Next time I publish a book, I think I’m just going to do it through CreateSpace. Managing two different publishers/distribution channels was too much.
After giving it much thought, and considering the way I engaged in my first effort at self-publishing, I’ve decided that CreateSpace, with the help of Kindle Direct Publishing, is the way to go. It makes it easy and straightforward. And you don’t find yourself trying to manage two different distributors.
I’ve Given Up on IngramSpark
I know that people have had great success with IngramSpark (owned by Lightning Source). But it was just difficult for me to use. Everything was uploaded fine, and that was easy, but it was hard for me to see my orders for proofs, and each time there was a problem with the interior or the cover, after I had gone through the process of ordering the proof, my order was delayed and I had to fix something.
To me (and maybe I just wasn’t looking in the right places) it seemed that the order was canceled altogether. So I’d have an issue fixed, and then order a new proof. I’ve finally figured out that I have three “pending” orders for proofs. I think I’ve fixed all the problems (but there’s no way to know for sure until I order a new proof because I can’t figure out how to move an order from “pending” to “active” or whatever).
Communications with IngramSpark have pretty much amounted to, “we’ll take care of it when things are in order.” The whole thing’s been a bit frustrating. I was going to use IngramSpark for expanded distribution, but CreateSpace made things so easy, and the print version is already on sale on Amazon, so I just finally said F-it and signed up for expanded distribution with CreateSpace.
Part of the frustration comes in from the fact that requirements for IngramSpark and CreateSpace are a little bit different, so it requires different versions of covers and interior files. Anyway, I don’t really have anything against IngramSpark; I just found the whole smoother with CreateSpace.
Why I like CreateSpace
CreateSpace was fast and easy. The preview showed me exactly which items needed to be adjusted for my files and which were ok to let slide. All with a very easy to understand visual. Not only that, but there is an almost-seamless way to publish on Kindle by bringing to Kindle Direct Publishing (KDP) when you finish setting everything else up.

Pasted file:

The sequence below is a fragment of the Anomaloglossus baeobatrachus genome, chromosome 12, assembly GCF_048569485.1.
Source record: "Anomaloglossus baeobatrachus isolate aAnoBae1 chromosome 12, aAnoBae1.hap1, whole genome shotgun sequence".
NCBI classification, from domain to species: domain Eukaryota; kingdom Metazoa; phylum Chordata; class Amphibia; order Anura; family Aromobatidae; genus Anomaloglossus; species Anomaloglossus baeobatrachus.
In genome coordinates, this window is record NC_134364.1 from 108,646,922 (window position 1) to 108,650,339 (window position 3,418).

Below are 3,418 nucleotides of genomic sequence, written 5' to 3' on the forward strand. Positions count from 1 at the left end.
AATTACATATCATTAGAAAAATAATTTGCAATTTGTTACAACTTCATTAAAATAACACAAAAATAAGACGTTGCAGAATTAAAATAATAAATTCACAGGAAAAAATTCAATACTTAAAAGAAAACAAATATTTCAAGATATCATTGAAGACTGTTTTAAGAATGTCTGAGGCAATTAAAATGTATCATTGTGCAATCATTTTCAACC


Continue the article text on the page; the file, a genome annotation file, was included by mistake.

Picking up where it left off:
I, of course, had already uploaded my book to Kindle previously, during some rare downtime at FinCon. So I could skip that step. But if I had wanted to, I could have easily moved right from uploading the print version of my book to the Kindle version of my book.
Dealing with just one publisher/distributor is easier than dealing with two, and CreateSpace sends your book to Amazon — the biggest bookseller there is — fairly quickly. Plus, you can get it up on Kindle. It’s true that I’m also selling the PDF version from this site, and I’m offering an affiliate program as well. But if you want to get the book out there, I think CreateSpace is the way to go. Especially if you have limited experience in publishing.
Basically, it boils down to the fact that CreateSpace was simple, one-stop publishing. The expanded distribution network means that you can use it to get into catalogs for stores. And if you want to order your own copies, you order them for very, very cheap and sell them yourself.
Writers have the unprecedented opportunity to get their work out there, thanks to the low barrier to entry offered by print-on-demand services. If you’re going that route, and especially if you want your book on Amazon, I recommend CreateSpace. I’d do it again in a heartbeat, and next time, I’ll leave IngramSpark out of it.